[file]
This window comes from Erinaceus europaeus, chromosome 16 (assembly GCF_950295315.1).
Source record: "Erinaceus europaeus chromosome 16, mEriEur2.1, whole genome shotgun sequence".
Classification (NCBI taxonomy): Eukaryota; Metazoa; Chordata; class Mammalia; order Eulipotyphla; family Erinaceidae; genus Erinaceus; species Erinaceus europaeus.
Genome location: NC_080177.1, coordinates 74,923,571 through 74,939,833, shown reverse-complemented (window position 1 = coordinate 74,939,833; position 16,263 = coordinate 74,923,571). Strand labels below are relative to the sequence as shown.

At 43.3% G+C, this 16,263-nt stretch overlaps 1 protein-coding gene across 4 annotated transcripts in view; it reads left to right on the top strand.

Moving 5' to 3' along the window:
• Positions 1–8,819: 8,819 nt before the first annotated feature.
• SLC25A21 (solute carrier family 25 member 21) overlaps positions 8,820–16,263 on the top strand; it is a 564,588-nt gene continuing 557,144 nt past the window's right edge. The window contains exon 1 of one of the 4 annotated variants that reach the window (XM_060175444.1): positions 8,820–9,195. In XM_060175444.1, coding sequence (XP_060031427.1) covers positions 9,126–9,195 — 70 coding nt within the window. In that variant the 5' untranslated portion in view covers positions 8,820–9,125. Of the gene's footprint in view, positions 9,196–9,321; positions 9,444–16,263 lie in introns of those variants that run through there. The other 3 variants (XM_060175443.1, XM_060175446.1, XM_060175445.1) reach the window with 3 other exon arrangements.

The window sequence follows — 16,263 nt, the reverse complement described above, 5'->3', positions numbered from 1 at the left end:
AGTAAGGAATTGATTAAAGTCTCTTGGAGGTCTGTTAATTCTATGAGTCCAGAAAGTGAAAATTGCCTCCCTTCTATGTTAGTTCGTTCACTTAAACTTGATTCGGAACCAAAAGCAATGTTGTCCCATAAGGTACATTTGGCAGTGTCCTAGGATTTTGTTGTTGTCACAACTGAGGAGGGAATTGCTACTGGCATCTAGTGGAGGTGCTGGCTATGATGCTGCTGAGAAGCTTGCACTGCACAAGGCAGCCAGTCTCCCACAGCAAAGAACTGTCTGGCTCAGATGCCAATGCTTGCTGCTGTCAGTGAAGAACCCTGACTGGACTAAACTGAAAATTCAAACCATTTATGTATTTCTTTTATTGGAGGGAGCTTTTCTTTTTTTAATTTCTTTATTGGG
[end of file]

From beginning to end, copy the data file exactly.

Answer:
This window comes from Erinaceus europaeus, chromosome 16 (assembly GCF_950295315.1).
Source record: "Erinaceus europaeus chromosome 16, mEriEur2.1, whole genome shotgun sequence".
Classification (NCBI taxonomy): Eukaryota; Metazoa; Chordata; class Mammalia; order Eulipotyphla; family Erinaceidae; genus Erinaceus; species Erinaceus europaeus.
Genome location: NC_080177.1, coordinates 74,923,571 through 74,939,833, shown reverse-complemented (window position 1 = coordinate 74,939,833; position 16,263 = coordinate 74,923,571). Strand labels below are relative to the sequence as shown.

At 43.3% G+C, this 16,263-nt stretch overlaps 1 protein-coding gene across 4 annotated transcripts in view; it reads left to right on the top strand.

Moving 5' to 3' along the window:
• Positions 1–8,819: 8,819 nt before the first annotated feature.
• SLC25A21 (solute carrier family 25 member 21) overlaps positions 8,820–16,263 on the top strand; it is a 564,588-nt gene continuing 557,144 nt past the window's right edge. The window contains exon 1 of one of the 4 annotated variants that reach the window (XM_060175444.1): positions 8,820–9,195. In XM_060175444.1, coding sequence (XP_060031427.1) covers positions 9,126–9,195 — 70 coding nt within the window. In that variant the 5' untranslated portion in view covers positions 8,820–9,125. Of the gene's footprint in view, positions 9,196–9,321; positions 9,444–16,263 lie in introns of those variants that run through there. The other 3 variants (XM_060175443.1, XM_060175446.1, XM_060175445.1) reach the window with 3 other exon arrangements.

The window sequence follows — 16,263 nt, the reverse complement described above, 5'->3', positions numbered from 1 at the left end:
AGTAAGGAATTGATTAAAGTCTCTTGGAGGTCTGTTAATTCTATGAGTCCAGAAAGTGAAAATTGCCTCCCTTCTATGTTAGTTCGTTCACTTAAACTTGATTCGGAACCAAAAGCAATGTTGTCCCATAAGGTACATTTGGCAGTGTCCTAGGATTTTGTTGTTGTCACAACTGAGGAGGGAATTGCTACTGGCATCTAGTGGAGGTGCTGGCTATGATGCTGCTGAGAAGCTTGCACTGCACAAGGCAGCCAGTCTCCCACAGCAAAGAACTGTCTGGCTCAGATGCCAATGCTTGCTGCTGTCAGTGAAGAACCCTGACTGGACTAAACTGAAAATTCAAACCATTTATGTATTTCTTTTATTGGAGGGAGCTTTTCTTTTTTTAATTTCTTTATTGGG